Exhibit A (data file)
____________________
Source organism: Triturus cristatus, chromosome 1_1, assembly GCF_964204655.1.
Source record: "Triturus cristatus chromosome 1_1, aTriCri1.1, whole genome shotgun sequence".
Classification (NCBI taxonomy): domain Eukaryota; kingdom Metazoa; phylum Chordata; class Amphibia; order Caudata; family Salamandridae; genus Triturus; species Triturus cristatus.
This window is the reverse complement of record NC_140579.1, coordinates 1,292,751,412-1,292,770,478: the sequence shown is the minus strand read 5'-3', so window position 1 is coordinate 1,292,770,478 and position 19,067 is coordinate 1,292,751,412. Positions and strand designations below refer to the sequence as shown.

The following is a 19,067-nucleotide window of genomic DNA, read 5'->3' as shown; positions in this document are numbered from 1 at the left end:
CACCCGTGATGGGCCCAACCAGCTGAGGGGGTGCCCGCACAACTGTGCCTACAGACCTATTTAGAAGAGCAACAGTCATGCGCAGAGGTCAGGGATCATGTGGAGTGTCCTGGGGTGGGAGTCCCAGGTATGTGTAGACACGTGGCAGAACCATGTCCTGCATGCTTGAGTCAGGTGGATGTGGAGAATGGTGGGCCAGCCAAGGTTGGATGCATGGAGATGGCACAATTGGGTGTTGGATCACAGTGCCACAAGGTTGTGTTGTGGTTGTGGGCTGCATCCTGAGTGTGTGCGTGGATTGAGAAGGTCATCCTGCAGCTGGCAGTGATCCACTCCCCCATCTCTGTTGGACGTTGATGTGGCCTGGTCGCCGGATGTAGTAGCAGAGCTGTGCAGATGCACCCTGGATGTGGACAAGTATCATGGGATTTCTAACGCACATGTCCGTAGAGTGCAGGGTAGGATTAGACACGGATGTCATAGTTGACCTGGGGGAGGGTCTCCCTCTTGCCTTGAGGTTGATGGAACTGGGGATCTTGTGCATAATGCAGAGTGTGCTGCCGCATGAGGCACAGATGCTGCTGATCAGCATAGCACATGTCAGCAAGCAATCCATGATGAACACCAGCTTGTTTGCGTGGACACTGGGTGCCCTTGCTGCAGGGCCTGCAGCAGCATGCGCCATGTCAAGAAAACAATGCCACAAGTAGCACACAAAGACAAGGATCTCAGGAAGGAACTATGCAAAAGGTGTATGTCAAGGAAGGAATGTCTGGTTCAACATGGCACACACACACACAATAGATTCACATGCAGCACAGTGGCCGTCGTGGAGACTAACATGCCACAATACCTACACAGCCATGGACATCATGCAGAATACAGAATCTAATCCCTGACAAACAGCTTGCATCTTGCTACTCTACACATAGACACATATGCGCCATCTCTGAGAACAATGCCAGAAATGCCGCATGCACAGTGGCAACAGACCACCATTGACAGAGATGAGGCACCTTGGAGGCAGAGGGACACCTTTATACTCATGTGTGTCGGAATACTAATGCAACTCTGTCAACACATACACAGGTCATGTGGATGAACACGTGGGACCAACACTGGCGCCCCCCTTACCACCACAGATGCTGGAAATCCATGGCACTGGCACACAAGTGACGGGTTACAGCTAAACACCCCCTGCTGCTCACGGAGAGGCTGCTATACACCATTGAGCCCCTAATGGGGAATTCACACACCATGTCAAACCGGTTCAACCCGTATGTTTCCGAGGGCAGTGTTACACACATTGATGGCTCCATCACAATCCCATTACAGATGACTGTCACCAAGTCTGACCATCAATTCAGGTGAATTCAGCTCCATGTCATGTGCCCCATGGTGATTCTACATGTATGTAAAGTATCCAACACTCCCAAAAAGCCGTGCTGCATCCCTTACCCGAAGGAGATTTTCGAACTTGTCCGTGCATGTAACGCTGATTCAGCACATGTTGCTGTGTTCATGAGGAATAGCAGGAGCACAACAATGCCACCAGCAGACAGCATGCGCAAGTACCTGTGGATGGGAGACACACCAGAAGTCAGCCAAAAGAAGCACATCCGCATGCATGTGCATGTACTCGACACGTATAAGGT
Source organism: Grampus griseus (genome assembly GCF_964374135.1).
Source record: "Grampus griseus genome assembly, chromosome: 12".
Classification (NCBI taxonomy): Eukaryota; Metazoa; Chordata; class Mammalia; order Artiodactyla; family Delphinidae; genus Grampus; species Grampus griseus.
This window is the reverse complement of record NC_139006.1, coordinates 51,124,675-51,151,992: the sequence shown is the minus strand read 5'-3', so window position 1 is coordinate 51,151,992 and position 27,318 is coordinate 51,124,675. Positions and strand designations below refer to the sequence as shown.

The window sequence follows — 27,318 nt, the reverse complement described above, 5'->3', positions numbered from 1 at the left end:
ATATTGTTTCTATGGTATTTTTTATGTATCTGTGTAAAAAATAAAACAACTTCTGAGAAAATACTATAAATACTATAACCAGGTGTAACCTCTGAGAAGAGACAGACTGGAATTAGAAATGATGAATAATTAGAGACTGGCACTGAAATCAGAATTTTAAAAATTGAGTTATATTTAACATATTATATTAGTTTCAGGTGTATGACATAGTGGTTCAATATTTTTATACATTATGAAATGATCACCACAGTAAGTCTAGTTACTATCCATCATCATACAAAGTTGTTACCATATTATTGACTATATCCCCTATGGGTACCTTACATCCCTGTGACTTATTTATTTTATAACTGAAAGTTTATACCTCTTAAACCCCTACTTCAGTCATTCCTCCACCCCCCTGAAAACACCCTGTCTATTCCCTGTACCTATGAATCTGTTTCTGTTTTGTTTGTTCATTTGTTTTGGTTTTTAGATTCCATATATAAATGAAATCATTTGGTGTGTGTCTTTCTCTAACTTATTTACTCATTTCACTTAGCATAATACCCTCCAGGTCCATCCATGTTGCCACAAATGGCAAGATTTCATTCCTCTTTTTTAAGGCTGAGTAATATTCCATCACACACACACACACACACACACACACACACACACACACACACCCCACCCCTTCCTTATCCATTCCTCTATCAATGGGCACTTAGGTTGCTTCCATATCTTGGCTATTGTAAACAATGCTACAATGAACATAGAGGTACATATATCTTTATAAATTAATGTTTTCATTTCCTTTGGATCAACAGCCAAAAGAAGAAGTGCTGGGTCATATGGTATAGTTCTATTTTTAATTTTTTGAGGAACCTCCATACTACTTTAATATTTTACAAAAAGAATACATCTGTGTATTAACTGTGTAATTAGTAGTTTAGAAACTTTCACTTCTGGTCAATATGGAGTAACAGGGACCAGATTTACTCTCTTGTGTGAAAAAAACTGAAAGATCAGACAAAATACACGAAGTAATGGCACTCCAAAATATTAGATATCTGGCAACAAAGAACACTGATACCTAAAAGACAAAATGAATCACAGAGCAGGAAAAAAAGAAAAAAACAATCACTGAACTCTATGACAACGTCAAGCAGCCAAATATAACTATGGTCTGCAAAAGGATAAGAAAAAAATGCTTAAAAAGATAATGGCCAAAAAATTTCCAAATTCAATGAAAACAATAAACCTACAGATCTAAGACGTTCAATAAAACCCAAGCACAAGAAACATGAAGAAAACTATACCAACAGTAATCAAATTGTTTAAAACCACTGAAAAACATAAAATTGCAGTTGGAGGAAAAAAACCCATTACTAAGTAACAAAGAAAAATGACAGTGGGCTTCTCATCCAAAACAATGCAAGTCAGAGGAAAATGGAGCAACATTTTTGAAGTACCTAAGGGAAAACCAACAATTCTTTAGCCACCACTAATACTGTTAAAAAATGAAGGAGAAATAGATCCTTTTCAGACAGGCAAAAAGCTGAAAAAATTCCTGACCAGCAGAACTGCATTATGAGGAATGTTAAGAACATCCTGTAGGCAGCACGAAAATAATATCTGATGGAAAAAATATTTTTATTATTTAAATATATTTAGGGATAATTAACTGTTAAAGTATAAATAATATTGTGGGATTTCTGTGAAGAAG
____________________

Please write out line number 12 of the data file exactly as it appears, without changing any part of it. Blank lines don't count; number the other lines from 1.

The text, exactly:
ATATTGTTTCTATGGTATTTTTTATGTATCTGTGTAAAAAATAAAACAACTTCTGAGAAAATACTATAAATACTATAACCAGGTGTAACCTCTGAGAAGAGACAGACTGGAATTAGAAATGATGAATAATTAGAGACTGGCACTGAAATCAGAATTTTAAAAATTGAGTTATATTTAACATATTATATTAGTTTCAGGTGTATGACATAGTGGTTCAATATTTTTATACATTATGAAATGATCACCACAGTAAGTCTAGTTACTATCCATCATCATACAAAGTTGTTACCATATTATTGACTATATCCCCTATGGGTACCTTACATCCCTGTGACTTATTTATTTTATAACTGAAAGTTTATACCTCTTAAACCCCTACTTCAGTCATTCCTCCACCCCCCTGAAAACACCCTGTCTATTCCCTGTACCTATGAATCTGTTTCTGTTTTGTTTGTTCATTTGTTTTGGTTTTTAGATTCCATATATAAATGAAATCATTTGGTGTGTGTCTTTCTCTAACTTATTTACTCATTTCACTTAGCATAATACCCTCCAGGTCCATCCATGTTGCCACAAATGGCAAGATTTCATTCCTCTTTTTTAAGGCTGAGTAATATTCCATCACACACACACACACACACACACACACACACACACACACACACCCCACCCCTTCCTTATCCATTCCTCTATCAATGGGCACTTAGGTTGCTTCCATATCTTGGCTATTGTAAACAATGCTACAATGAACATAGAGGTACATATATCTTTATAAATTAATGTTTTCATTTCCTTTGGATCAACAGCCAAAAGAAGAAGTGCTGGGTCATATGGTATAGTTCTATTTTTAATTTTTTGAGGAACCTCCATACTACTTTAATATTTTACAAAAAGAATACATCTGTGTATTAACTGTGTAATTAGTAGTTTAGAAACTTTCACTTCTGGTCAATATGGAGTAACAGGGACCAGATTTACTCTCTTGTGTGAAAAAAACTGAAAGATCAGACAAAATACACGAAGTAATGGCACTCCAAAATATTAGATATCTGGCAACAAAGAACACTGATACCTAAAAGACAAAATGAATCACAGAGCAGGAAAAAAAGAAAAAAACAATCACTGAACTCTATGACAACGTCAAGCAGCCAAATATAACTATGGTCTGCAAAAGGATAAGAAAAAAATGCTTAAAAAGATAATGGCCAAAAAATTTCCAAATTCAATGAAAACAATAAACCTACAGATCTAAGACGTTCAATAAAACCCAAGCACAAGAAACATGAAGAAAACTATACCAACAGTAATCAAATTGTTTAAAACCACTGAAAAACATAAAATTGCAGTTGGAGGAAAAAAACCCATTACTAAGTAACAAAGAAAAATGACAGTGGGCTTCTCATCCAAAACAATGCAAGTCAGAGGAAAATGGAGCAACATTTTTGAAGTACCTAAGGGAAAACCAACAATTCTTTAGCCACCACTAATACTGTTAAAAAATGAAGGAGAAATAGATCCTTTTCAGACAGGCAAAAAGCTGAAAAAATTCCTGACCAGCAGAACTGCATTATGAGGAATGTTAAGAACATCCTGTAGGCAGCACGAAAATAATATCTGATGGAAAAAATATTTTTATTATTTAAATATATTTAGGGATAATTAACTGTTAAAGTATAAATAATATTGTGGGATTTCTGTGAAGAAG